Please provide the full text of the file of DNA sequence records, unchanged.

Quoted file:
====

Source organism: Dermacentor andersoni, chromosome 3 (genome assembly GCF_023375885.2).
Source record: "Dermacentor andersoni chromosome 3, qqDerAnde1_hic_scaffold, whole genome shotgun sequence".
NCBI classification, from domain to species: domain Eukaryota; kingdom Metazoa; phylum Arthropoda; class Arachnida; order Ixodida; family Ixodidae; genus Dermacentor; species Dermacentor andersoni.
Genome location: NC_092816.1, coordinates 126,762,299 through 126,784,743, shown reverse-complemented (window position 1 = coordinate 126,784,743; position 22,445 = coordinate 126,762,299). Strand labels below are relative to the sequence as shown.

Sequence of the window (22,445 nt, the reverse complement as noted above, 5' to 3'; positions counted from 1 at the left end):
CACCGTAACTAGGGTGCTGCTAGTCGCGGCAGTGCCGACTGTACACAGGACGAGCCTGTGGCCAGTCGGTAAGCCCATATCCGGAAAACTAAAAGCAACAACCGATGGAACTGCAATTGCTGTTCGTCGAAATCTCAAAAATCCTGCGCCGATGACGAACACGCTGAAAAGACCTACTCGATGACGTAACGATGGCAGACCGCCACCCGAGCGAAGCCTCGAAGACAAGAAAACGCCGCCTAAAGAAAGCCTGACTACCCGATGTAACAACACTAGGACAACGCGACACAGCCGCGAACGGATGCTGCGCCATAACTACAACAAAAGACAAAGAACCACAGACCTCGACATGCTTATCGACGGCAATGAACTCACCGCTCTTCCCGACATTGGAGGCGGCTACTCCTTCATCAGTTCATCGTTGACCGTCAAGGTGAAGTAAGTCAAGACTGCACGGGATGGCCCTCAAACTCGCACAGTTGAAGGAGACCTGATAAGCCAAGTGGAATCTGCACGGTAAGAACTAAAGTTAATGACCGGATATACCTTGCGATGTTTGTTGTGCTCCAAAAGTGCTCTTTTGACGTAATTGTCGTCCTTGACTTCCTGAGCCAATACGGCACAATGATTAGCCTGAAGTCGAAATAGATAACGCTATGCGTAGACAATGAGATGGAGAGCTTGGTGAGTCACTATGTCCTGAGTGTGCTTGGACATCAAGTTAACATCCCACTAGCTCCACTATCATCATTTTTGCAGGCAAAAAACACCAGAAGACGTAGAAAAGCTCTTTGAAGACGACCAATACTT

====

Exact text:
Source organism: Dermacentor andersoni, chromosome 3 (genome assembly GCF_023375885.2).
Source record: "Dermacentor andersoni chromosome 3, qqDerAnde1_hic_scaffold, whole genome shotgun sequence".
NCBI classification, from domain to species: domain Eukaryota; kingdom Metazoa; phylum Arthropoda; class Arachnida; order Ixodida; family Ixodidae; genus Dermacentor; species Dermacentor andersoni.
Genome location: NC_092816.1, coordinates 126,762,299 through 126,784,743, shown reverse-complemented (window position 1 = coordinate 126,784,743; position 22,445 = coordinate 126,762,299). Strand labels below are relative to the sequence as shown.

Sequence of the window (22,445 nt, the reverse complement as noted above, 5' to 3'; positions counted from 1 at the left end):
CACCGTAACTAGGGTGCTGCTAGTCGCGGCAGTGCCGACTGTACACAGGACGAGCCTGTGGCCAGTCGGTAAGCCCATATCCGGAAAACTAAAAGCAACAACCGATGGAACTGCAATTGCTGTTCGTCGAAATCTCAAAAATCCTGCGCCGATGACGAACACGCTGAAAAGACCTACTCGATGACGTAACGATGGCAGACCGCCACCCGAGCGAAGCCTCGAAGACAAGAAAACGCCGCCTAAAGAAAGCCTGACTACCCGATGTAACAACACTAGGACAACGCGACACAGCCGCGAACGGATGCTGCGCCATAACTACAACAAAAGACAAAGAACCACAGACCTCGACATGCTTATCGACGGCAATGAACTCACCGCTCTTCCCGACATTGGAGGCGGCTACTCCTTCATCAGTTCATCGTTGACCGTCAAGGTGAAGTAAGTCAAGACTGCACGGGATGGCCCTCAAACTCGCACAGTTGAAGGAGACCTGATAAGCCAAGTGGAATCTGCACGGTAAGAACTAAAGTTAATGACCGGATATACCTTGCGATGTTTGTTGTGCTCCAAAAGTGCTCTTTTGACGTAATTGTCGTCCTTGACTTCCTGAGCCAATACGGCACAATGATTAGCCTGAAGTCGAAATAGATAACGCTATGCGTAGACAATGAGATGGAGAGCTTGGTGAGTCACTATGTCCTGAGTGTGCTTGGACATCAAGTTAACATCCCACTAGCTCCACTATCATCATTTTTGCAGGCAAAAAACACCAGAAGACGTAGAAAAGCTCTTTGAAGACGACCAATACTT